13 June 2024 — The Bonn Climate Change Conference has come to an end with disappointing outcomes across the board, with finance negotiations being the deal breaker-as ALWAYS! Rich countries owe a climate debt to developing countries to help them adapt to the climate crisis. CARE is disillusioned by the slow to lack of progress in Bonn. Representatives of CARE and CARE partner organizations from various countries attended the conference. Below is what they had to say about the Bonn june climate intersessions : 

On Finance: John Nordbo, Senior Climate Adviser CARE Denmark, said:

“As a citizen from a developed country, I feel ashamed. Here in Bonn, the wealthy countries have acted like a bunch of runaway drivers. Instead of acknowledging their responsibility for global warming they are trying to evade their commitments to provide climate finance. They even seek to exclude support for victims of climate catastrophes from the talks. This behavior is far below the dignity one would expect from any noble citizen.” 

On Adaptation:Marlene Achoki, Global policy Lead climate & Resilience said:

Adaptation action and support is crucial for developing countries in the face of ravaging climate Impacts. It is very disappointing that discussions around the Global goal on adaptation for global resilience in Bonn ended up with a compromised text on means of implementation -finance and without clear modalities for engaging in developing the indicators for global goal on adaptation.  It’s important as we head to Baku COP29 that parties agree to a clear roadmap on indicator mapping, compilation and finalization of the framework. This will ensure progress in adaptation action and clearly highlight provision of finance that is very critical to support vulnerable countries to adapt and build resilience. We have run out of time!

On Loss and damage: Obed Koringo, Climate Policy Adviser, said:

Besides the adoption of the Warsaw International Mechanism (WIM) Review TORs, discussions on Loss and Damage focused on the Glasgow Dialogue ahead of another “High Level Dialogue” later this year. In the lead up to COP29, countries must shift from mere dialogues to real action by ensuring that the Loss and Damage Fund is fully operational for it to deliver adequate and timely access of funds to vulnerable communities and countries. The immediate priority must be to fully capitalize the Fund through ambitious pledges by developed countries. To ensure Long-term financing, it is crucial that Loss and Damage is integrated as a subgoal of the New Collective Quantified Goal on Climate Finance (NCQG).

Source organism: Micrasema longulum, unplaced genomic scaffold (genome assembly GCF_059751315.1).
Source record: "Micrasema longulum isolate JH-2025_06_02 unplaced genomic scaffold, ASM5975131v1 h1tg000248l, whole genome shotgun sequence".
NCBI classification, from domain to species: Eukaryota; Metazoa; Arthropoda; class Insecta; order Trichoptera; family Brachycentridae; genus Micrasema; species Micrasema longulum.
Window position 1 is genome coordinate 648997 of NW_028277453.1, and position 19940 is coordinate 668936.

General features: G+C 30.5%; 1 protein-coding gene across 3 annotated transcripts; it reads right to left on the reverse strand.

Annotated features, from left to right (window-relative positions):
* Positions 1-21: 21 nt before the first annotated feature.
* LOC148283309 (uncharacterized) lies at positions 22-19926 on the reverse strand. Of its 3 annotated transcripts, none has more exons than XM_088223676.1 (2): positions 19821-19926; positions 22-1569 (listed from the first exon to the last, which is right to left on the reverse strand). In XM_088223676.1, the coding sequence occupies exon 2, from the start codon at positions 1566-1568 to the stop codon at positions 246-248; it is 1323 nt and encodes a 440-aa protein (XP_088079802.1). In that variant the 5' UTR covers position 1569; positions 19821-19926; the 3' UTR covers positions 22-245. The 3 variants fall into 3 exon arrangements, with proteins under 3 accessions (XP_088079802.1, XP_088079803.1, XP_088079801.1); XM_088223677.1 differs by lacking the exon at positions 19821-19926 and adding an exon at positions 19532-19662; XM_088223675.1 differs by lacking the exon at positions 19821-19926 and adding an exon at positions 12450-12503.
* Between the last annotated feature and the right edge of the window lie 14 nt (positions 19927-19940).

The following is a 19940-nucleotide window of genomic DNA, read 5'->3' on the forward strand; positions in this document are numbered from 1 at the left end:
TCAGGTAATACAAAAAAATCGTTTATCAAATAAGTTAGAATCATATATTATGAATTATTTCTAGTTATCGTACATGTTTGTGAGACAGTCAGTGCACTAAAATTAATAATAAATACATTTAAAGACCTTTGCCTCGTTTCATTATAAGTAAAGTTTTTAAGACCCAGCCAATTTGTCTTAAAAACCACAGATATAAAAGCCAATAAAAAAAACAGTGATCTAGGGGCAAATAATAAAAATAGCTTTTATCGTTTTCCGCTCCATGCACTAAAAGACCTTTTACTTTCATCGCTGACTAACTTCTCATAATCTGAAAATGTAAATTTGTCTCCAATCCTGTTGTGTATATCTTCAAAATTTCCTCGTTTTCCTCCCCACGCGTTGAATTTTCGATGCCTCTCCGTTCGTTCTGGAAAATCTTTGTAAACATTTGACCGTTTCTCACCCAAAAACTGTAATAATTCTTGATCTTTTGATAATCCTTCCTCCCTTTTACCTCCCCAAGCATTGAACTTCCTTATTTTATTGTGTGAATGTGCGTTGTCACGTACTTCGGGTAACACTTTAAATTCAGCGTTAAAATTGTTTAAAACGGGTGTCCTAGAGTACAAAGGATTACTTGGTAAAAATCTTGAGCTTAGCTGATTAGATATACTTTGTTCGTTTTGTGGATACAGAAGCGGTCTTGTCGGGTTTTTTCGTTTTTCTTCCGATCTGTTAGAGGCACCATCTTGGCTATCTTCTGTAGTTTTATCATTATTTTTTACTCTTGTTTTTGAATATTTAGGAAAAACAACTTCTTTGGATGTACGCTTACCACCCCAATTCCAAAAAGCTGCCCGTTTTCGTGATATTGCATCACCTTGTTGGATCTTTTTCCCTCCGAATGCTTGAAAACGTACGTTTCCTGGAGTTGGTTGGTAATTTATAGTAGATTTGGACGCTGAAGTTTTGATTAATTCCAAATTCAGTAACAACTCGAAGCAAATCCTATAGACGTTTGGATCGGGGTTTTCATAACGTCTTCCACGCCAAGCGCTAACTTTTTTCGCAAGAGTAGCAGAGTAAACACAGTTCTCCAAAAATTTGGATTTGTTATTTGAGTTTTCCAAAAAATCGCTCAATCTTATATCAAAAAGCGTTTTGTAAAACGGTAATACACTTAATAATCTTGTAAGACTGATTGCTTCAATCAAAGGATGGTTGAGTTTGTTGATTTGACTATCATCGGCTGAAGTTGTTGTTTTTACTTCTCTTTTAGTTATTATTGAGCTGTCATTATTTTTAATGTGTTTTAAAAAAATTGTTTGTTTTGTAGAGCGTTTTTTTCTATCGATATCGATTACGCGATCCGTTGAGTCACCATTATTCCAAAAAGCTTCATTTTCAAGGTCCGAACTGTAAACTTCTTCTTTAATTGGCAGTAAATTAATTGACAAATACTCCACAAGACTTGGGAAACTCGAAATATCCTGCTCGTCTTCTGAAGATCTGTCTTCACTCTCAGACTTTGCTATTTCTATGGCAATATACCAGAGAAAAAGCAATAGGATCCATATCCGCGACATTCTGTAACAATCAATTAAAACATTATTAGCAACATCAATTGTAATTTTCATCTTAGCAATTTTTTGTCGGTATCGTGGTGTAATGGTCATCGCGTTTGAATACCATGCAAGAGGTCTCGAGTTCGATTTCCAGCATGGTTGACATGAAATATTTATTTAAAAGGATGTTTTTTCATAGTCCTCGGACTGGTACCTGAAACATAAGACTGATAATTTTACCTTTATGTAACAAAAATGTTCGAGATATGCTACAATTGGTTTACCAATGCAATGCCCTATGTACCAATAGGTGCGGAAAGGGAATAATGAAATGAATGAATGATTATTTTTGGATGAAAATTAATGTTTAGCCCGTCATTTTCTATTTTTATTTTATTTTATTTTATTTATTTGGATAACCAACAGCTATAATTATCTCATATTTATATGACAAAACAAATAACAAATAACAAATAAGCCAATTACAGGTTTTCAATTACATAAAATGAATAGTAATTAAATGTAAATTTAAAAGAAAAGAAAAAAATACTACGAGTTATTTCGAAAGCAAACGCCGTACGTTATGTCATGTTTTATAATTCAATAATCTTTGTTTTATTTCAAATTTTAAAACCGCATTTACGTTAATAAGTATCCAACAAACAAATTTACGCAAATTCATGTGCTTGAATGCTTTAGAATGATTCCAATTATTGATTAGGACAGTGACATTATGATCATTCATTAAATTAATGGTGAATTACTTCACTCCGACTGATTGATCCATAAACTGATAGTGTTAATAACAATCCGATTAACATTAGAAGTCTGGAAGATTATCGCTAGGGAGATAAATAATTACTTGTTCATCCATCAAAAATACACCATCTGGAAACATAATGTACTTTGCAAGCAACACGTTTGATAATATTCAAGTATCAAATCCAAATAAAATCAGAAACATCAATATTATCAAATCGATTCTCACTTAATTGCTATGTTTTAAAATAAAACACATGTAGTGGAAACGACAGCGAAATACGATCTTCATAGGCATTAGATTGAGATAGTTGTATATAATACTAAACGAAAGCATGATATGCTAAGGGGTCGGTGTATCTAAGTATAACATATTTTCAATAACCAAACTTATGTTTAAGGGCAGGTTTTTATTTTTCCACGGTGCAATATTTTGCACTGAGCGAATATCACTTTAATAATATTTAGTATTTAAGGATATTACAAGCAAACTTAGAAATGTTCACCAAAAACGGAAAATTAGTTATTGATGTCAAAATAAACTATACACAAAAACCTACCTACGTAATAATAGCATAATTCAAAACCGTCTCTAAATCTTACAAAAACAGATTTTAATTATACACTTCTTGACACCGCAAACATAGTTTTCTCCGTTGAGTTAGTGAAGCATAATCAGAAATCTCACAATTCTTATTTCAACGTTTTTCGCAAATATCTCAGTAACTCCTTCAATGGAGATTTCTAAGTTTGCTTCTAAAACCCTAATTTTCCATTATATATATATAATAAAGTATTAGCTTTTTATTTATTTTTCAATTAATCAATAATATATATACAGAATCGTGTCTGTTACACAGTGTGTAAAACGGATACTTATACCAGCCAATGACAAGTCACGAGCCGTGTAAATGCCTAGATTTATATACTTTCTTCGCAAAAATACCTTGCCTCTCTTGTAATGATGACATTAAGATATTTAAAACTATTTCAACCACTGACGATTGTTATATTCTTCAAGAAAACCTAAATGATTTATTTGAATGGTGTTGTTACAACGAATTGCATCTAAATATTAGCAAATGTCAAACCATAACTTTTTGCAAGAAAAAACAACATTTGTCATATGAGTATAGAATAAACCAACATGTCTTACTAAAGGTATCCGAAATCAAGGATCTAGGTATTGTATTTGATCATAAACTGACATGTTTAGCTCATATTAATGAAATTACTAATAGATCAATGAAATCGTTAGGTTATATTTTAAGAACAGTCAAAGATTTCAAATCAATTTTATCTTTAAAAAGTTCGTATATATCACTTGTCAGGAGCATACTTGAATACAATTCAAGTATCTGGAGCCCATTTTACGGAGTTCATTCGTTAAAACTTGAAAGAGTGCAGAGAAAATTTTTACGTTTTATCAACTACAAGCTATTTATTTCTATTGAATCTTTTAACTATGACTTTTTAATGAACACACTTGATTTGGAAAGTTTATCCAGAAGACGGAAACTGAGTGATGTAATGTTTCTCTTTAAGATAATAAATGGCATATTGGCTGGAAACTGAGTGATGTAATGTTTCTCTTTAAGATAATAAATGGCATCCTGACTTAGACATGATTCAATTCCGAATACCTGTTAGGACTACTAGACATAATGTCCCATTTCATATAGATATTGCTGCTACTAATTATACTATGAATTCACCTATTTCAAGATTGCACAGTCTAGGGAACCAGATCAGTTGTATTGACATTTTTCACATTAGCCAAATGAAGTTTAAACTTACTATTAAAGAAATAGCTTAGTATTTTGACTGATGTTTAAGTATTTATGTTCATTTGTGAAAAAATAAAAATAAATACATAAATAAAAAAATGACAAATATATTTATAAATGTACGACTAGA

On gender: Rosa van Driel, Policy Adviser Climate Justice for CARE Netherlands, said:

The lack of progress made in Bonn is deeply alarming. Parties need to raise their ambition for COP29 instead of backtracking on past commitments. In the gender and climate negotiations, valuable time was wasted reversing established progressive language and finance. The revision of the Gender Action Plan in Baku should not bring us back in time, but drive us forward, ending climate and gender injustices. This also requires adequate finance. Developing countries need support to implement ambitious, gender-just climate plans, and developed countries must fulfill their financial responsibilities. We must end divisive debates and amplify our efforts. It is time to end divisive debates and step up efforts.

On gender and climate finance – Hayley Capp, Climate Policy Adviser for CARE International UK

“Disappointing progress on gender and climate finance at this month’s UN climate meetings has put the future of millions of marginalized communities facing the brunt of the climate crisis, especially women and girls, in serious jeopardy.

Parties failed to reach a conclusion on an ambitious new Enhanced Lima Work Programme on Gender (LWPG) and limited progress has been made on agreeing a New Collective Quantified Goal (NCQG) on climate finance that delivers for the most affected countries without burdening them with debt. This leaves lots to do before COP29 in November if countries are to agree on a strengthened Enhanced Lima Work Programme (LWPG) and Gender Action Plan (GAP) that is more progressive, transformative and inclusive than the last, with the climate finance to implement.

It is critical therefore that the next UK Government steps up to the plate. COP29 will be one of the first major opportunities and tests for the new Government to demonstrate global leadership and ambition on the climate crisis. They must prioritize achieving agreements that deliver on gender equality and unlock new and additional climate finance targeted towards the women’s rights organisations who are leading their communities in this crisis.”